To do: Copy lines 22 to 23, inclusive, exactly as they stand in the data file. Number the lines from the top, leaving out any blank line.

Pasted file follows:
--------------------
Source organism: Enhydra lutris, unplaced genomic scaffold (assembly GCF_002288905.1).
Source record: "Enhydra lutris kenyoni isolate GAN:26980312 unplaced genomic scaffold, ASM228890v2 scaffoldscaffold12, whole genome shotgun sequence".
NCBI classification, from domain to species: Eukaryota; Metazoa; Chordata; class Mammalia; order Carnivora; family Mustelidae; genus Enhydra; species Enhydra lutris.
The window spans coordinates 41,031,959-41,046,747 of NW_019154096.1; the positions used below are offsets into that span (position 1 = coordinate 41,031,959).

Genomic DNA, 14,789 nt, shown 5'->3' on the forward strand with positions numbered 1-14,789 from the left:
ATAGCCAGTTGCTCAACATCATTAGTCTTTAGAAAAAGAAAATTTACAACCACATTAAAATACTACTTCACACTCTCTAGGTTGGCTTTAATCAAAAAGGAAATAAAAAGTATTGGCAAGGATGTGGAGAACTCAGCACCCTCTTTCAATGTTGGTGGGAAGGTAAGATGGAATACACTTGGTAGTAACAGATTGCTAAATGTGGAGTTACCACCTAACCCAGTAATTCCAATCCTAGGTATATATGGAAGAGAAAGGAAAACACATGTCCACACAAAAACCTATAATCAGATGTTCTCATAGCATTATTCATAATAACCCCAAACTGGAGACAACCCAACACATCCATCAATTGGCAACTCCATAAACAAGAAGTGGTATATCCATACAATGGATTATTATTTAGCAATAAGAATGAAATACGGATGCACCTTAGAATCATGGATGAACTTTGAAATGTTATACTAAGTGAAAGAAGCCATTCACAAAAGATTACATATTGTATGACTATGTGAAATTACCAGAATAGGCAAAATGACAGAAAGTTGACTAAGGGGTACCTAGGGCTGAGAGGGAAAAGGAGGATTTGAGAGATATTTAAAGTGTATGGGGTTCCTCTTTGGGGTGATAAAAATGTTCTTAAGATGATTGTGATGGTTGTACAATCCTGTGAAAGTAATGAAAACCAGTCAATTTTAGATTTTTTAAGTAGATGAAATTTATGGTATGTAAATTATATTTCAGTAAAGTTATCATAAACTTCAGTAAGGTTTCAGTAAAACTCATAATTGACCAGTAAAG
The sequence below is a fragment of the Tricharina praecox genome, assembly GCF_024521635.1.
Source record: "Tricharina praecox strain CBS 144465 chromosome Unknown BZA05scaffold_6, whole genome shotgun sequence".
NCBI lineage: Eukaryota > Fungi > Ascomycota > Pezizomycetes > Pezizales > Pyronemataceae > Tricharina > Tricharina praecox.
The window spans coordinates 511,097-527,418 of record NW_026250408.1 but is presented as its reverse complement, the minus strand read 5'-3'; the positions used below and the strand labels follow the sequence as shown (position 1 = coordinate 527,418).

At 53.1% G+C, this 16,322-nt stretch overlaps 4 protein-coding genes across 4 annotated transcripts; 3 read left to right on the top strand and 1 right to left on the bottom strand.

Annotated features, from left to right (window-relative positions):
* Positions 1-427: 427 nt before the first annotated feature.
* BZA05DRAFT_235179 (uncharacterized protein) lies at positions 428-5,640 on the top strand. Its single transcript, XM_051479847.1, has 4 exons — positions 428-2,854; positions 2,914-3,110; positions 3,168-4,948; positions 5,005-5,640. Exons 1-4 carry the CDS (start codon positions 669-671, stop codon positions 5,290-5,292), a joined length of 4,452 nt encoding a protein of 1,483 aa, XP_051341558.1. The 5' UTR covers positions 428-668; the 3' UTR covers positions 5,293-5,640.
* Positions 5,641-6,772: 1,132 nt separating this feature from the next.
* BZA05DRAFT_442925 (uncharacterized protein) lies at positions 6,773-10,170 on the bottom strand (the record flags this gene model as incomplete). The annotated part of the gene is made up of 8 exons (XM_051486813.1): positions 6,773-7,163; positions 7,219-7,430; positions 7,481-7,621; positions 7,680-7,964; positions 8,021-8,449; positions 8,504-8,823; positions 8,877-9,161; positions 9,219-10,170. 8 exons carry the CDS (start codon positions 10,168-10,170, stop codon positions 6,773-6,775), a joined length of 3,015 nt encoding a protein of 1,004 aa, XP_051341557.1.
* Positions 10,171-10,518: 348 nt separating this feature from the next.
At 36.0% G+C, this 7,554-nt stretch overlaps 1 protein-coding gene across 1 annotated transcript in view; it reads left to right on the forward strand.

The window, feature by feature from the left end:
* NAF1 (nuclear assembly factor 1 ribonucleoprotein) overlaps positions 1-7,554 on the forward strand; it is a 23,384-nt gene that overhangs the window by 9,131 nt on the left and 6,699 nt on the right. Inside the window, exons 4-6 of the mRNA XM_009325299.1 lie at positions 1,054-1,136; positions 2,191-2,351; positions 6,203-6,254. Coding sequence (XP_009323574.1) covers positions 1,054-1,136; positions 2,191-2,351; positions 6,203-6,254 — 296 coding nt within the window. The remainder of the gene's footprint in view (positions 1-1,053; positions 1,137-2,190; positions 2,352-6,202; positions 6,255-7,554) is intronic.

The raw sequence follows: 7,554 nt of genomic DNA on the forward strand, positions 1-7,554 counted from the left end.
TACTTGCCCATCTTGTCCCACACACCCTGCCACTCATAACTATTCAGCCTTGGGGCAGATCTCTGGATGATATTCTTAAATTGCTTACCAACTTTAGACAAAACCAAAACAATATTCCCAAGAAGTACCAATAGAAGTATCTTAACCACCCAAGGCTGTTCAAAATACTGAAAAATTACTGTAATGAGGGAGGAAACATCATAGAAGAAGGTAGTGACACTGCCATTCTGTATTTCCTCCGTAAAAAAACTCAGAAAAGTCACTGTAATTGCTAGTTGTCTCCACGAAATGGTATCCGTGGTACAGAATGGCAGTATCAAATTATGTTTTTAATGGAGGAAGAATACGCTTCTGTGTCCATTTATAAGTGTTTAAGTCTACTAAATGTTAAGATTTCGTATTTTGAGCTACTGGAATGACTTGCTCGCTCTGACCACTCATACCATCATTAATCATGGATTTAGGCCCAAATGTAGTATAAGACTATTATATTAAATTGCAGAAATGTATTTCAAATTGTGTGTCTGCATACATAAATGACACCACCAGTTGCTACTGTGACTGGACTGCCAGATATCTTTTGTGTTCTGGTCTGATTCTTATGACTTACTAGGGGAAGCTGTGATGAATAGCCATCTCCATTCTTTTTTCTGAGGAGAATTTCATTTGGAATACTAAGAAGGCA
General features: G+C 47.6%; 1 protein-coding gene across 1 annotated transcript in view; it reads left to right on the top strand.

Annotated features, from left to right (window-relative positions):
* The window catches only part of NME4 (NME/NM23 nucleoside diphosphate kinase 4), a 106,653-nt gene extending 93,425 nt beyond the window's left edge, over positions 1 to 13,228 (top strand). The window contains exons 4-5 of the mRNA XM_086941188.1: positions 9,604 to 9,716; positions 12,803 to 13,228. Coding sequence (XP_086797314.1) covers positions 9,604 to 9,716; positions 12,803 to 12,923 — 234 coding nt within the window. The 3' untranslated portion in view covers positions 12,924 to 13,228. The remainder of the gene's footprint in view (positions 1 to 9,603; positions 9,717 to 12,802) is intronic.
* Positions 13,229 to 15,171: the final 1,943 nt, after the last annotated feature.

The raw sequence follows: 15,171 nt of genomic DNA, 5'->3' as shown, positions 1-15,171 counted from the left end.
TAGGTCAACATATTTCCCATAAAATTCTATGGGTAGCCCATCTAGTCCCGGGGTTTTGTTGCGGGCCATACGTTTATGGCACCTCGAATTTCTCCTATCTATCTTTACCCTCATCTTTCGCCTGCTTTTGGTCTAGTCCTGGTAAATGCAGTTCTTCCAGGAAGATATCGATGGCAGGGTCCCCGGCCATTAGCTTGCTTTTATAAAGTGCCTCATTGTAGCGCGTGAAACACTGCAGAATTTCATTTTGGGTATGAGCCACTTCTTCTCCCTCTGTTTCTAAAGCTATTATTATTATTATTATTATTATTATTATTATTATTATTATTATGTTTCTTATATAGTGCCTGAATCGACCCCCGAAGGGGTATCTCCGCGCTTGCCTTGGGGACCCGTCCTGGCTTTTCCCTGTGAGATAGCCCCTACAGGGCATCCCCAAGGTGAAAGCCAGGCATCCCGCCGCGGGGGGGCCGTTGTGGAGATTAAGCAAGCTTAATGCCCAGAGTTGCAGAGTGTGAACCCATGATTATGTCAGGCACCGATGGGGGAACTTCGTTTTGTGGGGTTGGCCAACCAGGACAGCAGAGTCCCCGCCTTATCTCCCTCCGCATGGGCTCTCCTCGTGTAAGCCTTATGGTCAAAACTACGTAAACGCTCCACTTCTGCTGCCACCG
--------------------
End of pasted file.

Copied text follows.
TACTTGCCCATCTTGTCCCACACACCCTGCCACTCATAACTATTCAGCCTTGGGGCAGATCTCTGGATGATATTCTTAAATTGCTTACCAACTTTAGACAAAACCAAAACAATATTCCCAAGAAGTACCAATAGAAGTATCTTAACCACCCAAGGCTGTTCAAAATACTGAAAAATTACTGTAATGAGGGAGGAAACATCATAGAAGAAGGTAGTGACACTGCCATTCTGTATTTCCTCCGTAAAAAAACTCAGAAAAGTCACTGTAATTGCTAGTTGTCTCCACGAAATGGTATCCGTGGTACAGAATGGCAGTATCAAATTATGTTTTTAATGGAGGAAGAATACGCTTCTGTGTCCATTTATAAGTGTTTAAGTCTACTAAATGTTAAGATTTCGTATTTTGAGCTACTGGAATGACTTGCTCGCTCTGACCACTCATACCATCATTAATCATGGATTTAGGCCCAAATGTAGTATAAGACTATTATATTAAATTGCAGAAATGTATTTCAAATTGTGTGTCTGCATACATAAATGACACCACCAGTTGCTACTGTGACTGGACTGCCAGATATCTTTTGTGTTCTGGTCTGATTCTTATGACTTACTAGGGGAAGCTGTGATGAATAGCCATCTCCATTCTTTTTTCTGAGGAGAATTTCATTTGGAATACTAAGAAGGCA
General features: G+C 47.6%; 1 protein-coding gene across 1 annotated transcript in view; it reads left to right on the top strand.